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  1. Why Johnny Can't Tweet
  2. Teach The Fundamentals at Home
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Teach The Fundamentals at Home

My use in the previous paragraph of the verb “to watch” is quite deliberate. I believe children under a certain age should be closely supervised when using the internet. That’s not going to happen with teacher/student ratios of 25-to-1.

The most important aspects of using social media are those that cannot and should not be left entirely to the schools, like common sense, privacy, avoiding sexual predators, and the importance of acting morally and ethically. A solid foundation in these life skills will apply no matter what changes occur in communications. These lessons could be applied 30 years ago to the use of a Compuserve bulletin board, or five years ago to AOL chat or instant messenger, and apply equally to Facebook and Twitter today, and to whatever comes along in 2015.

Is There a Place for Social Media Education?

In my book, SocialCorp, I argue that social media proficiency is the next required business skill, but people will perfect these skills in late high school and in university and adult education programs designed to address the use of social media social within a certain profession.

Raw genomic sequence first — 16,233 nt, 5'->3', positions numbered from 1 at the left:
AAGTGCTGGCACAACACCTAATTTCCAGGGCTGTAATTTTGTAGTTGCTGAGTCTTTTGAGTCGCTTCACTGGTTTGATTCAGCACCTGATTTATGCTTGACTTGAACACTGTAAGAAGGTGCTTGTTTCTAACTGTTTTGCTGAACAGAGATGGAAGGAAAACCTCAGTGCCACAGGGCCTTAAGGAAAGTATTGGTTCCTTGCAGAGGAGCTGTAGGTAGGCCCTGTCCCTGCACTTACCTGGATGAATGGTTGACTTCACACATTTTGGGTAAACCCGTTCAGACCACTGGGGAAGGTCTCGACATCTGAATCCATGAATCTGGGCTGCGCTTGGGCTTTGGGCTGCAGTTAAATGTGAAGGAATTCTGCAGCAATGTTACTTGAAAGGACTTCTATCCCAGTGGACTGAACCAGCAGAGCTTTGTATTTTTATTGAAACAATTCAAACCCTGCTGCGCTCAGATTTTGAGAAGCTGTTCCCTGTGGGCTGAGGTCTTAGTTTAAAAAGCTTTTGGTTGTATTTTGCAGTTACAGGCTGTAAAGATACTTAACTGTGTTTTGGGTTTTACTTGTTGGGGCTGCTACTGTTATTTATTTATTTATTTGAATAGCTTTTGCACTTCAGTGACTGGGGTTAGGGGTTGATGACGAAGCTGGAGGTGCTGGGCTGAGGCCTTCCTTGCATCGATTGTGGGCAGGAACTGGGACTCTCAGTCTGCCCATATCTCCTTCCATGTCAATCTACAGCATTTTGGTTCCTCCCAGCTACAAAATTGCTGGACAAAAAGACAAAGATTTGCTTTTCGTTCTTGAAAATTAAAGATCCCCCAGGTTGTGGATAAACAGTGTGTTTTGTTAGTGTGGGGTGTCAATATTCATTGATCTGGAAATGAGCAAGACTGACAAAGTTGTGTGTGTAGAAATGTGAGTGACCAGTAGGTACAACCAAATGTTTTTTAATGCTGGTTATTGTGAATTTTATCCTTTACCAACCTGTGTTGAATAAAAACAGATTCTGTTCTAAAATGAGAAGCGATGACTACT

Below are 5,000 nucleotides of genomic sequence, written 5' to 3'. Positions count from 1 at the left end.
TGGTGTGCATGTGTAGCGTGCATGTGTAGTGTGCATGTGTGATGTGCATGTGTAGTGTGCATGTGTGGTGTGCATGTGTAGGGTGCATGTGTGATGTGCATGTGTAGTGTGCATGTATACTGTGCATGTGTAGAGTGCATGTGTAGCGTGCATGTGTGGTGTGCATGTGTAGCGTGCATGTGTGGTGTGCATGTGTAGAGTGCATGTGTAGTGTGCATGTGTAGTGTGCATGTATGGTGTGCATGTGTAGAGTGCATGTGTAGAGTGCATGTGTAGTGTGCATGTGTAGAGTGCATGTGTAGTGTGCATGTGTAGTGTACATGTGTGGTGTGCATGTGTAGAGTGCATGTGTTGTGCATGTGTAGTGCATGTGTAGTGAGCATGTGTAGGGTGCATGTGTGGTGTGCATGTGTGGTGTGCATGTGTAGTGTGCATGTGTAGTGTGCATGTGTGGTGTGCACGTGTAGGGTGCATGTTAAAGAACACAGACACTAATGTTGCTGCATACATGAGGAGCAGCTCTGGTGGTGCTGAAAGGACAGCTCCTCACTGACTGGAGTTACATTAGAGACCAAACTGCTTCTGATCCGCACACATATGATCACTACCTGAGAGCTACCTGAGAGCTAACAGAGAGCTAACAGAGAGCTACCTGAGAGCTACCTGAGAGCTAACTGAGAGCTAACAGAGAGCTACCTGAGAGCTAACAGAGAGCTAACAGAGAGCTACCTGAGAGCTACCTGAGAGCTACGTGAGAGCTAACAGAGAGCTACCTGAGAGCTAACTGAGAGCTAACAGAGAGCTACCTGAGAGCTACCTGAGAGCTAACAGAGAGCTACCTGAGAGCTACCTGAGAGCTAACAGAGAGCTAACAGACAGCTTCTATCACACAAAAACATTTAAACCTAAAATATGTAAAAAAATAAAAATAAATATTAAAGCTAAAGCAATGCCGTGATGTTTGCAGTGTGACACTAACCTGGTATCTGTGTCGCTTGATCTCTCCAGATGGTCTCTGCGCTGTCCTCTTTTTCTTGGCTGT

Seth Porges asks, for example, in an April 4 piece in Editor and Publisher, Are J-Schools Today Taking the Wrong Approach? “If I was a J-school dean, I'd offer classes on social media and blog outreach (something that is severely lacking from most J-schools), and teach students how to expand and adapt existing print stories for the Web,” Porges writes, and I agree. That is exactly the right place to teach social media.

My Plan

Here’s my plan for educating future generations of social media users:

  1. Teach the educational basics, like history, mathematics, geography, and science in primary school, to provide a foundation for lifelong context and critical thinking.
  2. Don’t waste the educational opportunities of early learning, or valuable classroom time and resources, teaching things that can be quickly and easily learned elsewhere.
  3. Leave most of the responsibility for lessons of morality, civility, protection of personal privacy, and accountability, to families, not educators.
  4. To a certain age, allow children to learn the basics of computer and Internet use at home, and outside the classroom, under the watchful eyes of parents.

For otherwise, we will be training a world of bloggers and tweeters, which may some day be as useful as a world of telex and fax machine operators. Which are not skills I would want to have as we endure a global financial crisis.

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